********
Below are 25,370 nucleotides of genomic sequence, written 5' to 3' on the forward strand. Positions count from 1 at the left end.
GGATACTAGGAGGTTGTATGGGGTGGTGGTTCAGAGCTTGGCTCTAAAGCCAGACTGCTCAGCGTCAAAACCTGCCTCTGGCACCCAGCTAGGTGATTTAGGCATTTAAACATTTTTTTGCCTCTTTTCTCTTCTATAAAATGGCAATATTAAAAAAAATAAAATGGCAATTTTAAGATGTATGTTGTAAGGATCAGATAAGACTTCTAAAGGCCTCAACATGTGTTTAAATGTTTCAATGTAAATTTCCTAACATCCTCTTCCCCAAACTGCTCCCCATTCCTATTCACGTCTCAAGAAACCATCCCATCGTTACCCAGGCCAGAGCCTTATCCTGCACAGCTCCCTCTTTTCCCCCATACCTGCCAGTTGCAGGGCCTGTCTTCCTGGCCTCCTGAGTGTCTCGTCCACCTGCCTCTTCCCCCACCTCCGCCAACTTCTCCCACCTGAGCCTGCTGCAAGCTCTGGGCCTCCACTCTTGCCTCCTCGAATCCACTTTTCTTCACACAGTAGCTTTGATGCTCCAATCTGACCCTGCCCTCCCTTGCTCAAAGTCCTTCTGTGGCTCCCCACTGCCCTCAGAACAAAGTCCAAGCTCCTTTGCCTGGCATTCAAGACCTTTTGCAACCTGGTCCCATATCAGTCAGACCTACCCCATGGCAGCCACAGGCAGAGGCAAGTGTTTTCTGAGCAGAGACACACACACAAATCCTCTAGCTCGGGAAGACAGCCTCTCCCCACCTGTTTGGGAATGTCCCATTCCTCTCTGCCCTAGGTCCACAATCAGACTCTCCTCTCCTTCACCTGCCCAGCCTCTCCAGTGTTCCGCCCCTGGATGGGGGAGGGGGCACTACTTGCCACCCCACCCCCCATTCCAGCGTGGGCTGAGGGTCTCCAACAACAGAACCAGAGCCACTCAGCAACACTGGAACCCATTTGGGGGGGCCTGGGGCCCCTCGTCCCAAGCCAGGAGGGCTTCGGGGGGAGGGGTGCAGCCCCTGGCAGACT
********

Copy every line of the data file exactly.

Below are 25,370 nucleotides of genomic sequence, written 5' to 3' on the forward strand. Positions count from 1 at the left end.
GGATACTAGGAGGTTGTATGGGGTGGTGGTTCAGAGCTTGGCTCTAAAGCCAGACTGCTCAGCGTCAAAACCTGCCTCTGGCACCCAGCTAGGTGATTTAGGCATTTAAACATTTTTTTGCCTCTTTTCTCTTCTATAAAATGGCAATATTAAAAAAAATAAAATGGCAATTTTAAGATGTATGTTGTAAGGATCAGATAAGACTTCTAAAGGCCTCAACATGTGTTTAAATGTTTCAATGTAAATTTCCTAACATCCTCTTCCCCAAACTGCTCCCCATTCCTATTCACGTCTCAAGAAACCATCCCATCGTTACCCAGGCCAGAGCCTTATCCTGCACAGCTCCCTCTTTTCCCCCATACCTGCCAGTTGCAGGGCCTGTCTTCCTGGCCTCCTGAGTGTCTCGTCCACCTGCCTCTTCCCCCACCTCCGCCAACTTCTCCCACCTGAGCCTGCTGCAAGCTCTGGGCCTCCACTCTTGCCTCCTCGAATCCACTTTTCTTCACACAGTAGCTTTGATGCTCCAATCTGACCCTGCCCTCCCTTGCTCAAAGTCCTTCTGTGGCTCCCCACTGCCCTCAGAACAAAGTCCAAGCTCCTTTGCCTGGCATTCAAGACCTTTTGCAACCTGGTCCCATATCAGTCAGACCTACCCCATGGCAGCCACAGGCAGAGGCAAGTGTTTTCTGAGCAGAGACACACACACAAATCCTCTAGCTCGGGAAGACAGCCTCTCCCCACCTGTTTGGGAATGTCCCATTCCTCTCTGCCCTAGGTCCACAATCAGACTCTCCTCTCCTTCACCTGCCCAGCCTCTCCAGTGTTCCGCCCCTGGATGGGGGAGGGGGCACTACTTGCCACCCCACCCCCCATTCCAGCGTGGGCTGAGGGTCTCCAACAACAGAACCAGAGCCACTCAGCAACACTGGAACCCATTTGGGGGGGCCTGGGGCCCCTCGTCCCAAGCCAGGAGGGCTTCGGGGGGAGGGGTGCAGCCCCTGGCAGACT